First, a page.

What do these exchanges consist of?

Article 92 of the Political Constitution of Nicaragua states that the establishment of foreign military bases in Nicaraguan territory is prohibited. However, the transit or stationing of foreign military vessels, aircraft, and machinery for humanitarian purposes may be authorized if requested by the government and ratified by the National Assembly.

In the legislative decrees reviewed by LA PRENSA, it is established that exchanges are for humanitarian purposes, training, instruction, sports, exchange of experiences, military integration, and operations for the mitigation and suppression of forest fires with the Nicaraguan Army.

Although this measure has sometimes caused alarm in the region, the truth is that it is a practice that has been carried out since before Ortega returned to power in 2007. In fact, according to archives from La Gaceta, the Official Gazette, the then-president of Nicaragua, Enrique Bolaños, authorized the entry of a contingent of 3,600 members who would arrive in the Central American country in 2005.

Army General Julio César Avilés, head of the Nicaraguan Army, and the dictator Daniel Ortega. Photo: Presidencia de la República.

After the restoration of democracy in Nicaragua in the early 1990s, particularly after 1997, the Nicaraguan government began a process of professionalizing the Nicaraguan Army.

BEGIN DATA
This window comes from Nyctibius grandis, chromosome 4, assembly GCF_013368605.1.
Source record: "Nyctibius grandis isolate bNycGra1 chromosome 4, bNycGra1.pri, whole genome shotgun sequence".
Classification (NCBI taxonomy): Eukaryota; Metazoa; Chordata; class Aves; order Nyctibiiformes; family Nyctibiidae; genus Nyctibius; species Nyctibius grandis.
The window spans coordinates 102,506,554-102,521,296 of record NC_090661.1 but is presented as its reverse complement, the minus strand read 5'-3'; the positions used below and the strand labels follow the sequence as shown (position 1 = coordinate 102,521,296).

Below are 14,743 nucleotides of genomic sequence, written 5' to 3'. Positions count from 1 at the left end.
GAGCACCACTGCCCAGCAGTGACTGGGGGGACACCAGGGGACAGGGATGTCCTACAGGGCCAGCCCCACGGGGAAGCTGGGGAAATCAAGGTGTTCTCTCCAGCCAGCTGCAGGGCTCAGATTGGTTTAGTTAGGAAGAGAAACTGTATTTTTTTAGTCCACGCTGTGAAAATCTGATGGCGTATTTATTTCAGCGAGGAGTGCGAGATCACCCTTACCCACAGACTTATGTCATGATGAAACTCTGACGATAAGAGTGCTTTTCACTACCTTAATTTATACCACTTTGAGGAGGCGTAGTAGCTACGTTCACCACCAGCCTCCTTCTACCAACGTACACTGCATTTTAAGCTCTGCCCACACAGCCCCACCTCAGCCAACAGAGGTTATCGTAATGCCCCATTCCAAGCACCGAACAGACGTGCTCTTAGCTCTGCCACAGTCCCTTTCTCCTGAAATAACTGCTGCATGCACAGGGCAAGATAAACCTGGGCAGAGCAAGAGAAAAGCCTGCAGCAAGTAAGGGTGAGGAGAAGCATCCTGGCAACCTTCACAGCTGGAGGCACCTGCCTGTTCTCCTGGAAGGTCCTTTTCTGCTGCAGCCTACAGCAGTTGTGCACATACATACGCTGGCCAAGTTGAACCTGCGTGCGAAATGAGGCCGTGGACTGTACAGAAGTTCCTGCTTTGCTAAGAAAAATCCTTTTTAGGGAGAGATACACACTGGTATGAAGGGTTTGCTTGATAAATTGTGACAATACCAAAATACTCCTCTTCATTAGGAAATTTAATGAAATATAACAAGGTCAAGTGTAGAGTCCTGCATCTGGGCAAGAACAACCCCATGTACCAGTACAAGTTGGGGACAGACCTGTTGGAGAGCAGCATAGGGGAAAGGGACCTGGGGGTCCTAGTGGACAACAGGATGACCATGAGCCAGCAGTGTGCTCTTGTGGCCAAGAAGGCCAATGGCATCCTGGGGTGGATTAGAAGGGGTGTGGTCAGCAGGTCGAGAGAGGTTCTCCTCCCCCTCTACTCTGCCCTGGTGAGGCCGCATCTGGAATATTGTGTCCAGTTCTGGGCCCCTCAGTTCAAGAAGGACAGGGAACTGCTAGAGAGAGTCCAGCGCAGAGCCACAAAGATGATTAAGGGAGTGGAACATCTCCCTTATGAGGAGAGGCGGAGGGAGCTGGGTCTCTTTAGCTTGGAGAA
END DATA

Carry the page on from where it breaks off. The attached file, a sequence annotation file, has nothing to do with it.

“From the Ministry of Defense, in coordination with the Army, a series of new alliances were developed with the armed forces of democratic and friendly countries. The goal was to enhance the army’s response capabilities to ‘new threats’ from a strategic vision of an army in times of peace,” explained Maradiaga.

According to Maradiaga, the exercises and exchanges before Ortega came to power in 2007 focused on training for joint operations against drug trafficking, organized crime, human trafficking, preparedness for natural disasters and other emergencies, as well as the defense of Nicaragua’s environmental heritage.

However, the Ortega government, starting in 2009, incorporated the arrival of military personnel from the National Army of Venezuela, and until 2012, the arrival of 30 military personnel, ships, and aircraft from the Armed Forces of the Russian Federation was planned for the first time in 2013.

Félix Maradiaga, former General Secretary of the Ministry of Defense of Nicaragua. Photo: LA PRENSA

“That even implied modifying the logic of Nicaragua’s military relationships, re-linking the Army with armed forces of countries that share Ortega’s anti-American vision, such as the armed forces of Russia and Venezuela, among others,” noted Maradiaga.

Decrees do not specify the quantity of U.S. military personnel since 2019

In 2018, the year in which the sociopolitical crisis erupted in Nicaragua following the government’s repression of protests, the Central American country allowed the entry of at least 1,911 foreign military personnel. This quantity was not previously recorded and has not been repeated by the Ortega regime.